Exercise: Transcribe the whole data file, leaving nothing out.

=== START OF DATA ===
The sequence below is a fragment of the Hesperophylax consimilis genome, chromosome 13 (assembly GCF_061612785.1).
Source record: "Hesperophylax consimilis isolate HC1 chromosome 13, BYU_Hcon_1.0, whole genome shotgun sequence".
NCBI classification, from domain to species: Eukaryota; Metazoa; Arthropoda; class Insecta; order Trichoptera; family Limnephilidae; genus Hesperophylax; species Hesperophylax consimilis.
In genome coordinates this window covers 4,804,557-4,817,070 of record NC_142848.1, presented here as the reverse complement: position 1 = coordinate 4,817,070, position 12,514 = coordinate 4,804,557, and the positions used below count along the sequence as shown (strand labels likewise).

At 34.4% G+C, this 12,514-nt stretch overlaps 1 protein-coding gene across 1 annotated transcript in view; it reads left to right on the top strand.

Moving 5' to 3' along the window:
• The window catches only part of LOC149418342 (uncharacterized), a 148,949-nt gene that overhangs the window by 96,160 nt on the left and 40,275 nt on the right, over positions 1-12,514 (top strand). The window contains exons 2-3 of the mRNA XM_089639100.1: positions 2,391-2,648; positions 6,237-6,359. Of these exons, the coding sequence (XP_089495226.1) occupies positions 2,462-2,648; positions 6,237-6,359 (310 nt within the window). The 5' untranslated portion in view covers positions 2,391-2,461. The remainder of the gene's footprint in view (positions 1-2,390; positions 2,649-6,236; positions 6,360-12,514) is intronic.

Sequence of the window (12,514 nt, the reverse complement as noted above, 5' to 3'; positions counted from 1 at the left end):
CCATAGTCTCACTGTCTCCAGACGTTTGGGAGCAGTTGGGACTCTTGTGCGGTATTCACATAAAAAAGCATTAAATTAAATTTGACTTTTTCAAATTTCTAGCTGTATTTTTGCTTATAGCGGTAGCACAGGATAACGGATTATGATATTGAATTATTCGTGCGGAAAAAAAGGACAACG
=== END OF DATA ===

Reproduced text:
The sequence below is a fragment of the Hesperophylax consimilis genome, chromosome 13 (assembly GCF_061612785.1).
Source record: "Hesperophylax consimilis isolate HC1 chromosome 13, BYU_Hcon_1.0, whole genome shotgun sequence".
NCBI classification, from domain to species: Eukaryota; Metazoa; Arthropoda; class Insecta; order Trichoptera; family Limnephilidae; genus Hesperophylax; species Hesperophylax consimilis.
In genome coordinates this window covers 4,804,557-4,817,070 of record NC_142848.1, presented here as the reverse complement: position 1 = coordinate 4,817,070, position 12,514 = coordinate 4,804,557, and the positions used below count along the sequence as shown (strand labels likewise).

At 34.4% G+C, this 12,514-nt stretch overlaps 1 protein-coding gene across 1 annotated transcript in view; it reads left to right on the top strand.

Moving 5' to 3' along the window:
• The window catches only part of LOC149418342 (uncharacterized), a 148,949-nt gene that overhangs the window by 96,160 nt on the left and 40,275 nt on the right, over positions 1-12,514 (top strand). The window contains exons 2-3 of the mRNA XM_089639100.1: positions 2,391-2,648; positions 6,237-6,359. Of these exons, the coding sequence (XP_089495226.1) occupies positions 2,462-2,648; positions 6,237-6,359 (310 nt within the window). The 5' untranslated portion in view covers positions 2,391-2,461. The remainder of the gene's footprint in view (positions 1-2,390; positions 2,649-6,236; positions 6,360-12,514) is intronic.

Sequence of the window (12,514 nt, the reverse complement as noted above, 5' to 3'; positions counted from 1 at the left end):
CCATAGTCTCACTGTCTCCAGACGTTTGGGAGCAGTTGGGACTCTTGTGCGGTATTCACATAAAAAAGCATTAAATTAAATTTGACTTTTTCAAATTTCTAGCTGTATTTTTGCTTATAGCGGTAGCACAGGATAACGGATTATGATATTGAATTATTCGTGCGGAAAAAAAGGACAACG